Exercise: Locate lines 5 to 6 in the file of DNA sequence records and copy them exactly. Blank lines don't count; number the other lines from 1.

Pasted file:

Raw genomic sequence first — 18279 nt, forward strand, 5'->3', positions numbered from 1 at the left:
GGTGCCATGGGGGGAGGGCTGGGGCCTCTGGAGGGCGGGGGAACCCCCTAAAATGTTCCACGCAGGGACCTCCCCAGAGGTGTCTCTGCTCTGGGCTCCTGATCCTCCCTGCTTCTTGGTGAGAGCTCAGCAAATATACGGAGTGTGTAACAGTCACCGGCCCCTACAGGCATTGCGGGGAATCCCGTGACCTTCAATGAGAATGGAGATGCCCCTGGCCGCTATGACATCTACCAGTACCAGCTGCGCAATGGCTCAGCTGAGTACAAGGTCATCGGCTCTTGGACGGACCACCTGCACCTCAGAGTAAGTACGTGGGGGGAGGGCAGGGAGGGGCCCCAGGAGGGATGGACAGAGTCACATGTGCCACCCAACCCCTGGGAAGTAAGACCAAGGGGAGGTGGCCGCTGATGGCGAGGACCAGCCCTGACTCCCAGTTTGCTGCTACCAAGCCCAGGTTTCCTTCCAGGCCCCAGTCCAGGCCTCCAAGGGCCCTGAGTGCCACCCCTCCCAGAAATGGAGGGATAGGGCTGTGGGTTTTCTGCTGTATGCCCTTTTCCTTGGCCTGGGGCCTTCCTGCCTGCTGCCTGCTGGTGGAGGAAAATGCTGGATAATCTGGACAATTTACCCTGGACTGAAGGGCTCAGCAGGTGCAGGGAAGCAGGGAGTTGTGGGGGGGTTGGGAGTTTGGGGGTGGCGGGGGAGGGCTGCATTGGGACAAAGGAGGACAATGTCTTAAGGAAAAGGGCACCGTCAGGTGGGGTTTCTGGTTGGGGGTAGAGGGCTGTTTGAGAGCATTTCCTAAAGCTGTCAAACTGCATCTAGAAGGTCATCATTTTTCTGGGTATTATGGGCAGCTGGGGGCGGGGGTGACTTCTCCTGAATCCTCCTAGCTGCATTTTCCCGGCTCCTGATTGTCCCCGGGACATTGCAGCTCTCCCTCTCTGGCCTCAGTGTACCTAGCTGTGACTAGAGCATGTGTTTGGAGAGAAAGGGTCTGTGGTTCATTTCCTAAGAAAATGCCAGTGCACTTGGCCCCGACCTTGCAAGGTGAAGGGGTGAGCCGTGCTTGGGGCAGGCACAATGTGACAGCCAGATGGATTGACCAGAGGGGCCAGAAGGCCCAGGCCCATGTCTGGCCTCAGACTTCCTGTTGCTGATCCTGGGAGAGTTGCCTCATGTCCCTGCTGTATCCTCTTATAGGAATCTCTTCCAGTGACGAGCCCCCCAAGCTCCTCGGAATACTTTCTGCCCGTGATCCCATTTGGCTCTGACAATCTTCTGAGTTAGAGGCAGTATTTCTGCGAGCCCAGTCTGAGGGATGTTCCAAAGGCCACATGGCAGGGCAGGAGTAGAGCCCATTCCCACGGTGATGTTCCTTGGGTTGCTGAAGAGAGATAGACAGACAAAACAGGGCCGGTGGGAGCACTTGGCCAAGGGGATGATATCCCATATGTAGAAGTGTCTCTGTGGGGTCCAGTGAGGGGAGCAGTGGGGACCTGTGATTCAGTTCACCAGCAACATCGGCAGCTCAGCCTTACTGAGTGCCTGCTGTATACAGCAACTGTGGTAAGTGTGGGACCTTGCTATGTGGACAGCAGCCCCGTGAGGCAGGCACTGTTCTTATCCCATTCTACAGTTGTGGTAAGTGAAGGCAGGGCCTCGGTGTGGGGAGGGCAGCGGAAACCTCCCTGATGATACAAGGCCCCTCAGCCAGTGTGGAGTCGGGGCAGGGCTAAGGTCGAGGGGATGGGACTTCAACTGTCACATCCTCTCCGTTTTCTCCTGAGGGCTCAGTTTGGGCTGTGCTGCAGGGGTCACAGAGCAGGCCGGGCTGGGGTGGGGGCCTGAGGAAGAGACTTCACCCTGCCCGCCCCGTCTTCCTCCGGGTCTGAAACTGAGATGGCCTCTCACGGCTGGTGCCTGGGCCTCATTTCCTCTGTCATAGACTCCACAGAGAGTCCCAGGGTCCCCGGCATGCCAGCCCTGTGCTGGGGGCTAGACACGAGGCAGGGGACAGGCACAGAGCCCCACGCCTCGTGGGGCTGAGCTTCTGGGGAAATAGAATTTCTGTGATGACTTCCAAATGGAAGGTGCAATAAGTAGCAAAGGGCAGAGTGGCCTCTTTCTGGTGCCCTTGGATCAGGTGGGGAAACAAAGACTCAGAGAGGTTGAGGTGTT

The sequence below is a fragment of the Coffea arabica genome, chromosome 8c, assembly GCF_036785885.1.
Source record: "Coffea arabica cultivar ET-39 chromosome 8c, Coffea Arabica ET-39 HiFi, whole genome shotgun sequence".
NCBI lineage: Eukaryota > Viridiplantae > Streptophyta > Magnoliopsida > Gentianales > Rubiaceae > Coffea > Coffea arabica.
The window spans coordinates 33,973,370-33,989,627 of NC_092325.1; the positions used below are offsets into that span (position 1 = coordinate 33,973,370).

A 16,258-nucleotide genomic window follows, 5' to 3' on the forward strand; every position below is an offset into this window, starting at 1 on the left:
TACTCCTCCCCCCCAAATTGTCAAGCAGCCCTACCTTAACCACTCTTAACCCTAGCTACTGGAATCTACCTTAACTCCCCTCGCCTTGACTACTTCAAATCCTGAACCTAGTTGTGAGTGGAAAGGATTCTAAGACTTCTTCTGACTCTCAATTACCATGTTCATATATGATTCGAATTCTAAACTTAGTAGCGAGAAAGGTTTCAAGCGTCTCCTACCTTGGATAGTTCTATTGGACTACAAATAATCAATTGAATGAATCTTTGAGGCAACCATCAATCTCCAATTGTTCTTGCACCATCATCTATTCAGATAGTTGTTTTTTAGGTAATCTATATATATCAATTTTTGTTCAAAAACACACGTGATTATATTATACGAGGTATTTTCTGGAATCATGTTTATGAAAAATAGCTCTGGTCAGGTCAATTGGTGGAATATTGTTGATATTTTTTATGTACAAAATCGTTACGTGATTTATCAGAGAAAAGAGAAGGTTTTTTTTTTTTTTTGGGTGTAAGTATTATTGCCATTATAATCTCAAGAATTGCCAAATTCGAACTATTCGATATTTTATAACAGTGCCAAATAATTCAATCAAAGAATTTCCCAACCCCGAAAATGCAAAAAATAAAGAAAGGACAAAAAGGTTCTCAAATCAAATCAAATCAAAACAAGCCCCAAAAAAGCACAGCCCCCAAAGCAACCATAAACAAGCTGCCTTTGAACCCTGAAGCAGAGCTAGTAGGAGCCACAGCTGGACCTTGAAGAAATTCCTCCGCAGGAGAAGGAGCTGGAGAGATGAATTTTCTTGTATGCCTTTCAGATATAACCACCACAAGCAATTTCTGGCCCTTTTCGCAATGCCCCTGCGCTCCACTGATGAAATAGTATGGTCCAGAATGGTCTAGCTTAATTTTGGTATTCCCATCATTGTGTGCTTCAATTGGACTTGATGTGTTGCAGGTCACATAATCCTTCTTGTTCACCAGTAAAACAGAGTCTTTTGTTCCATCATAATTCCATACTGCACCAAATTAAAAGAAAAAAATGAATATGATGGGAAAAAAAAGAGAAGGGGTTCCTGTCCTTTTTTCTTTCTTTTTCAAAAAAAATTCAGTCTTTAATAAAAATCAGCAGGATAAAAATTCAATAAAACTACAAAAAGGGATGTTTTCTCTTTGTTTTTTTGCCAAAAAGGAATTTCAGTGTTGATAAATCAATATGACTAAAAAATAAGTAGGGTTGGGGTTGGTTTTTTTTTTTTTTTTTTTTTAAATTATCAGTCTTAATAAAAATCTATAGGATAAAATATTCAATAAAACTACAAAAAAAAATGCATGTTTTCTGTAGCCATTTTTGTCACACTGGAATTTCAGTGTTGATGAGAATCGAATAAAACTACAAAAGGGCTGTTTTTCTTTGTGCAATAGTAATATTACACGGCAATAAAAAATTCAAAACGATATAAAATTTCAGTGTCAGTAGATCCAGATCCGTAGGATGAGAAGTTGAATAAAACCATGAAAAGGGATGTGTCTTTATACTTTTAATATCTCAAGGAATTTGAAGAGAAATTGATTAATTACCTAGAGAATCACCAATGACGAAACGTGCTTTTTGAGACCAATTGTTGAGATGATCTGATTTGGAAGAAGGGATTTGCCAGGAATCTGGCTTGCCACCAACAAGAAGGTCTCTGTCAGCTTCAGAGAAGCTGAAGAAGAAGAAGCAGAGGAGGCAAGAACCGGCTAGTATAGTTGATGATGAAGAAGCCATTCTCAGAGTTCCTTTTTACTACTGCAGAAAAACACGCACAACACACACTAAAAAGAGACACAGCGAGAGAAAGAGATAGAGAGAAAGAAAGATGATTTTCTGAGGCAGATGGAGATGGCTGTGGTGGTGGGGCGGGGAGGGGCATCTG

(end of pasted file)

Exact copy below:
NCBI lineage: Eukaryota > Viridiplantae > Streptophyta > Magnoliopsida > Gentianales > Rubiaceae > Coffea > Coffea arabica.
The window spans coordinates 33,973,370-33,989,627 of NC_092325.1; the positions used below are offsets into that span (position 1 = coordinate 33,973,370).